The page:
Manchester United Women 2019/20: key areas for improvement – scout report
At the top of the FAWSL table this campaign we see the familiar names in the forms of Arsenal Women, Chelsea Women, and Manchester City Women. For years, these sides have had a huge gap between them and the rest of the league. No club has been able to successfully put all of the pieces together in order to challenge this section of elite in England’s top flight.
This season, we have seen glimpses of a side that could possibly break this glass ceiling that has plagued the league for years. Casey Stoney has led her Manchester United Women side into their inaugural FAWSL campaign in fantastic fashion. As we head into the league break for the Continental Cup semi-finals – which United are in, facing off against Chelsea – the red side of Manchester sit fourth in the table. Very quickly, they have established themselves at the top of the ‘best of the rest’ table alongside Everton Women.
While Stoney has plenty of positives to take from their first half of the season, she will also be well aware of the issues her side faces that are key areas for improvement. To begin this analysis, we need to look at how United have set up so far this season.
Throughout the season, Stoney has lined her newly promoted side up in a 4-2-3-1 more often than not. Manchester United Women have largely been a counter-attacking side this campaign. They have been at their best when they are able to defend with numbers and look to counter when their opposition has committed numbers forward. This formation has given United a lot of positives to build off of but is also capable of restricting them in matches where they should be looking to have more control. Below you can see the two most common formations we see from Manchester United Women.
While the side is set up with a double pivot to begin with, Katie Zelem is given license to roam forward when she identifies an opportunity. On many occasions this term we have seen her leading an attack from deep in her own defensive third, as United look to use their strength on the counter-attack to their advantage.
Above you can see this typical United set up. This is used when they are without possession. The arrows indicate the players’ movement as the side gain possession and look to move forward in attack. This set-up has allowed United to be defensively resolute. While struggling to create chances, none of the big three in the league were able to score more than once against Stoney’s side in their first encounters. This will be hugely promising, with the feeling that United is capable to do one better and take points off of the title challengers high.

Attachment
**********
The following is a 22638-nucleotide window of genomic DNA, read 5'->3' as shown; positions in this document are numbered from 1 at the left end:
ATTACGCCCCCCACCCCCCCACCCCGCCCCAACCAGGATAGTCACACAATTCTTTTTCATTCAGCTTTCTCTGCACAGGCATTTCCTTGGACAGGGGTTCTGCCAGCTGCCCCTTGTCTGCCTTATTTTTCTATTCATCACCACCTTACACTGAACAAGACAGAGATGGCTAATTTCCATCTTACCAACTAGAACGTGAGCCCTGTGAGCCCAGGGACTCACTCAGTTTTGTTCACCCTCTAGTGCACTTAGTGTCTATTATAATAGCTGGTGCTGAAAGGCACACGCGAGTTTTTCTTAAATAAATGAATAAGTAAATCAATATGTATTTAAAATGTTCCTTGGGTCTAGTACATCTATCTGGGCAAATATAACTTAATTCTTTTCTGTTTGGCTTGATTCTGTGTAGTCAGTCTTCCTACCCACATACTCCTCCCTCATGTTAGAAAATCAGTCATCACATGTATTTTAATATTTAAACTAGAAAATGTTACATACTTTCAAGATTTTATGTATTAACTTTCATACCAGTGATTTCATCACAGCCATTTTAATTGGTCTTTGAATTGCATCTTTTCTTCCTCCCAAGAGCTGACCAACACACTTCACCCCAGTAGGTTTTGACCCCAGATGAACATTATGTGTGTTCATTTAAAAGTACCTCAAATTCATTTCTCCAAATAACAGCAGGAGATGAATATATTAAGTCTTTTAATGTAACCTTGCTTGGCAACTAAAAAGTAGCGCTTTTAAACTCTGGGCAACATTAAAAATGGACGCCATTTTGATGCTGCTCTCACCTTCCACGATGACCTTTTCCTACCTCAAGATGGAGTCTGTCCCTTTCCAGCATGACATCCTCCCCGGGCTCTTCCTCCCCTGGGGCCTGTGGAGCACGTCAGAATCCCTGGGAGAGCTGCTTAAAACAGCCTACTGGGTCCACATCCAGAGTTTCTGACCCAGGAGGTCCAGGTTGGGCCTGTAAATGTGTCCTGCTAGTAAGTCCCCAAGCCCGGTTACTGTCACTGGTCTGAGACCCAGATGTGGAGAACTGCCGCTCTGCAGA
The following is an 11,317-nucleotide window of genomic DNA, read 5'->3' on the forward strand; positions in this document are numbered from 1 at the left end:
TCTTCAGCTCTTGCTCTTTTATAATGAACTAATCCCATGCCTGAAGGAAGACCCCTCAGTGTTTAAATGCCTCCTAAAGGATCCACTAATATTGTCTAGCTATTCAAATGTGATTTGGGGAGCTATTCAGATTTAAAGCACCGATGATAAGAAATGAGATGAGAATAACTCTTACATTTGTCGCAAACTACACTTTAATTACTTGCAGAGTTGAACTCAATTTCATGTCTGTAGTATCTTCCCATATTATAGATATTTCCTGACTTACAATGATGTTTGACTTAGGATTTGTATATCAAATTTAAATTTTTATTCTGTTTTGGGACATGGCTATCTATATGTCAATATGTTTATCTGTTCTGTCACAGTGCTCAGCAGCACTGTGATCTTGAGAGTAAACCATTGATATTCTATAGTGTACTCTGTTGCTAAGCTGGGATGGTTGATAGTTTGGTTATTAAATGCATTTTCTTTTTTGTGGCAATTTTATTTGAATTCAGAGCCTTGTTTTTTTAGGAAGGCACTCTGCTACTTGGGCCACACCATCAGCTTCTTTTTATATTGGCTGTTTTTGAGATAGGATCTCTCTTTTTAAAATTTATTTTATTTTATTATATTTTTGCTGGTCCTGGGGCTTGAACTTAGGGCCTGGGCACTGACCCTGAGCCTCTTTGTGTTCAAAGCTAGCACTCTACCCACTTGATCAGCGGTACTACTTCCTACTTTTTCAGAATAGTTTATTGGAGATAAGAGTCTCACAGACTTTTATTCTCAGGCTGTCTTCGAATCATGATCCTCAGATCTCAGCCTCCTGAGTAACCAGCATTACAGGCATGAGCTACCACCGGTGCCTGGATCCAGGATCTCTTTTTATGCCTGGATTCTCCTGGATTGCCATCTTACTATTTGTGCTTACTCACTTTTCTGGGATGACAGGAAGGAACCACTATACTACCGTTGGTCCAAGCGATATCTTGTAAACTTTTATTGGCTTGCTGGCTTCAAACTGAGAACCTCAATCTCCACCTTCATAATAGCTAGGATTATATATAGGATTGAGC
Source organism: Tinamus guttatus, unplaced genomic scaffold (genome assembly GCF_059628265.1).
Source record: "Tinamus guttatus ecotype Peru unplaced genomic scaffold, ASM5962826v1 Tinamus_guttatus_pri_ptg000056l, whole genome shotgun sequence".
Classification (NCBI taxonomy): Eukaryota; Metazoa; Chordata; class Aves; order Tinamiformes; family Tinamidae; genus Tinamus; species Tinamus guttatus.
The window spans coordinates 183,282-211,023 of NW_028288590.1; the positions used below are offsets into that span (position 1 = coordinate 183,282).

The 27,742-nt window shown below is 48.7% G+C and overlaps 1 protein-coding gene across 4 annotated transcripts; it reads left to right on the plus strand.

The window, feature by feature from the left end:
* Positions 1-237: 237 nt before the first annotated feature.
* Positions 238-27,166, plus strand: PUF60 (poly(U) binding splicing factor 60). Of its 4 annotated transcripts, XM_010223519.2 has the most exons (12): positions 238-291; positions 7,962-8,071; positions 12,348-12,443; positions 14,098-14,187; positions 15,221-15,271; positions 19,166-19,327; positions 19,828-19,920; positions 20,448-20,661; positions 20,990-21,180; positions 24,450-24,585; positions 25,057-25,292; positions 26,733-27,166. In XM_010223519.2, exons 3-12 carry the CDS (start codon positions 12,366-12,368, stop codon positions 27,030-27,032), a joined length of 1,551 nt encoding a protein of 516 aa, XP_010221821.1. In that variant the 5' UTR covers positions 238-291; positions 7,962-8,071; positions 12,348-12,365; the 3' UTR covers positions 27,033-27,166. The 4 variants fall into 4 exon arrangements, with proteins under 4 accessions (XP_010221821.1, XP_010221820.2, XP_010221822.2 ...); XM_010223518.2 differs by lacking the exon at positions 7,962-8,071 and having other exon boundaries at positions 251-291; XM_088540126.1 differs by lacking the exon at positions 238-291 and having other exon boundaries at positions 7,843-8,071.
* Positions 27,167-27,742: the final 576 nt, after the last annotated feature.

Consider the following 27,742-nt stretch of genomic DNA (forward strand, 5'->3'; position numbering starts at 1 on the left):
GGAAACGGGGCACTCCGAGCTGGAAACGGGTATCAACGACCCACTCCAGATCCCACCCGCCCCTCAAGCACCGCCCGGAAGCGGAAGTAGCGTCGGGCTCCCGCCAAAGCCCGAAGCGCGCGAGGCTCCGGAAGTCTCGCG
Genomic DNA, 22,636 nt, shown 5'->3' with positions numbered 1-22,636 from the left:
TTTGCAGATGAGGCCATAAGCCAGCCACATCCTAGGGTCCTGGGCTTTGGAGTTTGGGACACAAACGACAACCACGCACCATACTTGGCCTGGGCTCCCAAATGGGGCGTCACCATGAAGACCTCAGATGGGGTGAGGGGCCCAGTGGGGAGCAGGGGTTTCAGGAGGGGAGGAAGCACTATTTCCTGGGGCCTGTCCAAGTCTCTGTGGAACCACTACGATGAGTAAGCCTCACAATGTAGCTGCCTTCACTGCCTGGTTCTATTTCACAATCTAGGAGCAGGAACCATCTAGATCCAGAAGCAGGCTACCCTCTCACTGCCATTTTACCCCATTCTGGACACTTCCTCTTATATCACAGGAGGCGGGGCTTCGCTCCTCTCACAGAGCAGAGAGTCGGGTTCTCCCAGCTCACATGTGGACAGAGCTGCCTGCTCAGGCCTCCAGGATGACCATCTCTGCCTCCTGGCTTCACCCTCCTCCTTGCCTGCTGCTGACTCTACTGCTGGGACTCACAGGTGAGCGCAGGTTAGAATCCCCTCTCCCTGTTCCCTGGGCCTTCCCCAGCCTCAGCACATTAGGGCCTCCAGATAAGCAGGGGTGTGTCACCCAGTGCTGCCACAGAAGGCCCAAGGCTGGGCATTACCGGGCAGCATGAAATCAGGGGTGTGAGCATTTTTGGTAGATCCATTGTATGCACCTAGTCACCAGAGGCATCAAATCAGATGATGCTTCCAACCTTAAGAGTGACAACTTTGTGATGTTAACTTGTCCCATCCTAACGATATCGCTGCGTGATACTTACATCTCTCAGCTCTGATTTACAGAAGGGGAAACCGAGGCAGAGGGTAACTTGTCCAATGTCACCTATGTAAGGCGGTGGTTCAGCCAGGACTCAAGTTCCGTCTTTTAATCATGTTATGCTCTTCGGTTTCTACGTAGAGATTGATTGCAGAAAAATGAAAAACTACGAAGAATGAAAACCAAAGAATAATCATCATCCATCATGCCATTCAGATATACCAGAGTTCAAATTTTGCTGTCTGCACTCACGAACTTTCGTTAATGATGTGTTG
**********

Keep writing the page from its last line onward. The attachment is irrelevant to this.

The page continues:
Statistically, there is reason to believe United are improving in this area. To begin the season, a common theme we would see was Manchester United creating a higher expected goals (xG) than they were actually converting into goals. In their season opener against City, they had an xG of 0.99 in comparison to City’s 0.68 but went on to lose 1-0. In their match against Chelsea, where they lost 1-0 again, they were only able to create 0.74 xG compared to their opponent’s 1.55. However, finding that killer edge could have been the difference in getting a result out of a match like this where they did relatively well defensively, just as City did to them in the previous example.
A problem we have seen this season, however, has been their implementation of these tactics against sides more inclined to sit deep. Using the same structure, United have often found it difficult to break low blocks down. In this tactical analysis scout report of Manchester United Women, we will look at some of the key areas for improvement that could be adjusted in order to be better equipped to deal with such scenarios.
United have a lineup filled with growing names in the game who will get bigger and bigger with time. One player they were unable to keep a hold of is Alex Greenwood, who left over the past summer with a move to Olympique Lyonnais on offer. The absence of the English left-back has left a gap in the side that Stoney has been unsuccessful in replacing so far. Without the marauding full-back, United lack attacking edge from these deeper wide positions. This has taken a dimension away from them going forward.